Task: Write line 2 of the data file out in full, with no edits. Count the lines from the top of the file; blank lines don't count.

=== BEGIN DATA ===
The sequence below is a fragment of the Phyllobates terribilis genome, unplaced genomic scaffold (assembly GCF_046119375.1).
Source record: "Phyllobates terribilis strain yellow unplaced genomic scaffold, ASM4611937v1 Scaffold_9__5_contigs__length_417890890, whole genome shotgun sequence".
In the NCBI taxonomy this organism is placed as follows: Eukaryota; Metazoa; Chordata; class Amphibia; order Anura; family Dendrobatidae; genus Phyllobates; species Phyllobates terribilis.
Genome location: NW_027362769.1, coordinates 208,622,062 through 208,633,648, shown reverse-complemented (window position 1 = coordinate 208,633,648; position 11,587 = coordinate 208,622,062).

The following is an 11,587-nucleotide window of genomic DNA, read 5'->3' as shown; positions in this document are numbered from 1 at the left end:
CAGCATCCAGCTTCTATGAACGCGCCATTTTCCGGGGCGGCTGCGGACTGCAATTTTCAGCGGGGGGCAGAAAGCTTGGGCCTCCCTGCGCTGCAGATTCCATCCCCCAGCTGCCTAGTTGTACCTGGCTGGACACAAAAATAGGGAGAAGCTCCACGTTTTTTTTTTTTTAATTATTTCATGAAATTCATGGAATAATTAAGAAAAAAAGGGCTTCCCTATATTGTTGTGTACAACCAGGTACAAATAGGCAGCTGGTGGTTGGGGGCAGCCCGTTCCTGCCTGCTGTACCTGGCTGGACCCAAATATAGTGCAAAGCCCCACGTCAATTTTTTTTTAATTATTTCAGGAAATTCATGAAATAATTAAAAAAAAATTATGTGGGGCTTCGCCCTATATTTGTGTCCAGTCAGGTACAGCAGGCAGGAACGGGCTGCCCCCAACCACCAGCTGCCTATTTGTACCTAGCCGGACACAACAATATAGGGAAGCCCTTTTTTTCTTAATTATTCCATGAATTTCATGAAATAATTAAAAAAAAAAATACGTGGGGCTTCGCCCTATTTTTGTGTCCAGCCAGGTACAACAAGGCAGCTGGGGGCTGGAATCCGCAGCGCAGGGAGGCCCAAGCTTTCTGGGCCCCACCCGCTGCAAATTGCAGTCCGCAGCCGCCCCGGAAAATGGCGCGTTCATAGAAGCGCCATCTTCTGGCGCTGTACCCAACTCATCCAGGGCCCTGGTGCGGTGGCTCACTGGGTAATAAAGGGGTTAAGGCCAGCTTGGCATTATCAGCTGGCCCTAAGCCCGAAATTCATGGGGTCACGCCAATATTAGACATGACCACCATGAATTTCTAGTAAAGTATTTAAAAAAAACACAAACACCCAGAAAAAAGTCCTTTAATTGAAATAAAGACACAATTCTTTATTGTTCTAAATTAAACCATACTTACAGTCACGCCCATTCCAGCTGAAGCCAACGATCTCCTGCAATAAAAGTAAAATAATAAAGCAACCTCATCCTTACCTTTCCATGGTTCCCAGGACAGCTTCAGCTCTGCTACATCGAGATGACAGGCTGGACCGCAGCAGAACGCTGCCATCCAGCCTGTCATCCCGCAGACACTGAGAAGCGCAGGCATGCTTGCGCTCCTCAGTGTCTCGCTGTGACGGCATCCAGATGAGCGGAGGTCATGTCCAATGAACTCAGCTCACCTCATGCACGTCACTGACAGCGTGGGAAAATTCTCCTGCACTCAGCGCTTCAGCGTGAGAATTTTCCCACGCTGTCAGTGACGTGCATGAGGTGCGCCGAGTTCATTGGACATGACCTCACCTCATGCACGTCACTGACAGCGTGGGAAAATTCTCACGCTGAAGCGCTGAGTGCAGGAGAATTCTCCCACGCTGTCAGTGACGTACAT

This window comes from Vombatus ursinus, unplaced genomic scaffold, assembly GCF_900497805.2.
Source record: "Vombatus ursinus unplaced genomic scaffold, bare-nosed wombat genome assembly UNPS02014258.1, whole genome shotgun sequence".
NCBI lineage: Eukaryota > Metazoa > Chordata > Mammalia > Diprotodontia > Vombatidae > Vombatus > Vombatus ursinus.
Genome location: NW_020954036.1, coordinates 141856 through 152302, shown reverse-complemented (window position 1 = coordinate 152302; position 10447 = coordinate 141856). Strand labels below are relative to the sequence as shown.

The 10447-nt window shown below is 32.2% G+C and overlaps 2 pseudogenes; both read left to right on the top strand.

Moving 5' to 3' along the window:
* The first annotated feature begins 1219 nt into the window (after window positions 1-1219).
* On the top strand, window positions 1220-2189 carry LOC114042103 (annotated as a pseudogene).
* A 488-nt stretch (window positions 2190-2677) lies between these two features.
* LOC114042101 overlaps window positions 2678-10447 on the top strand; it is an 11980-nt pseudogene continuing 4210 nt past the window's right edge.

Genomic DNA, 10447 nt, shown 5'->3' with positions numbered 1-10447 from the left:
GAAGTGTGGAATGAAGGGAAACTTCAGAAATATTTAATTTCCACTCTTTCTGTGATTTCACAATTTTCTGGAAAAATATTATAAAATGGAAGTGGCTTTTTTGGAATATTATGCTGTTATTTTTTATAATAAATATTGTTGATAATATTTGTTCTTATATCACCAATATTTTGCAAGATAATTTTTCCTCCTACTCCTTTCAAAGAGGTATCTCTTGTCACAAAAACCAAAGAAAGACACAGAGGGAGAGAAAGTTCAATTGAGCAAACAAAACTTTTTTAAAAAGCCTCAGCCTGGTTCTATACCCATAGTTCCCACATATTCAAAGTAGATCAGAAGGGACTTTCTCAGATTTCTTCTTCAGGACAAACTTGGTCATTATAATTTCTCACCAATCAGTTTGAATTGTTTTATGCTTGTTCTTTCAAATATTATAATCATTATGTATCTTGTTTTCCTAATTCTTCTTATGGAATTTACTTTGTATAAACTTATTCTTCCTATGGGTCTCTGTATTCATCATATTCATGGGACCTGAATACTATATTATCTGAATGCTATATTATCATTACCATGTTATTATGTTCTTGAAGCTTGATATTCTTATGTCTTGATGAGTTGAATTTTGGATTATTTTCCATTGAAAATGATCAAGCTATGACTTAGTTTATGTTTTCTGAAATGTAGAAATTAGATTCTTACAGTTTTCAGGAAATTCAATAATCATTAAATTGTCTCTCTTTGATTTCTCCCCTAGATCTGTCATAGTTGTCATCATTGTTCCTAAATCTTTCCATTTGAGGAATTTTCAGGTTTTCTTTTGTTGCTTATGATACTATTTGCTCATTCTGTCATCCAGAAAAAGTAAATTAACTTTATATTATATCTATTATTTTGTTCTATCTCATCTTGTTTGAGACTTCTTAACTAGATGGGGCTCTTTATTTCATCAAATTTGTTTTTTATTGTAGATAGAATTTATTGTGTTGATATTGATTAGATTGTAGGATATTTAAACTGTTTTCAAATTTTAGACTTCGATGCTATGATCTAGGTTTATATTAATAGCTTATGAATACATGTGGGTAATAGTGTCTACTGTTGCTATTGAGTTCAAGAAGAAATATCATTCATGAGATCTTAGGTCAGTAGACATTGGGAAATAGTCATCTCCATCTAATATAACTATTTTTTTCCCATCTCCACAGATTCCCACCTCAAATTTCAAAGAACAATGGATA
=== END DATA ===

Source record: "Phyllobates terribilis strain yellow unplaced genomic scaffold, ASM4611937v1 Scaffold_9__5_contigs__length_417890890, whole genome shotgun sequence".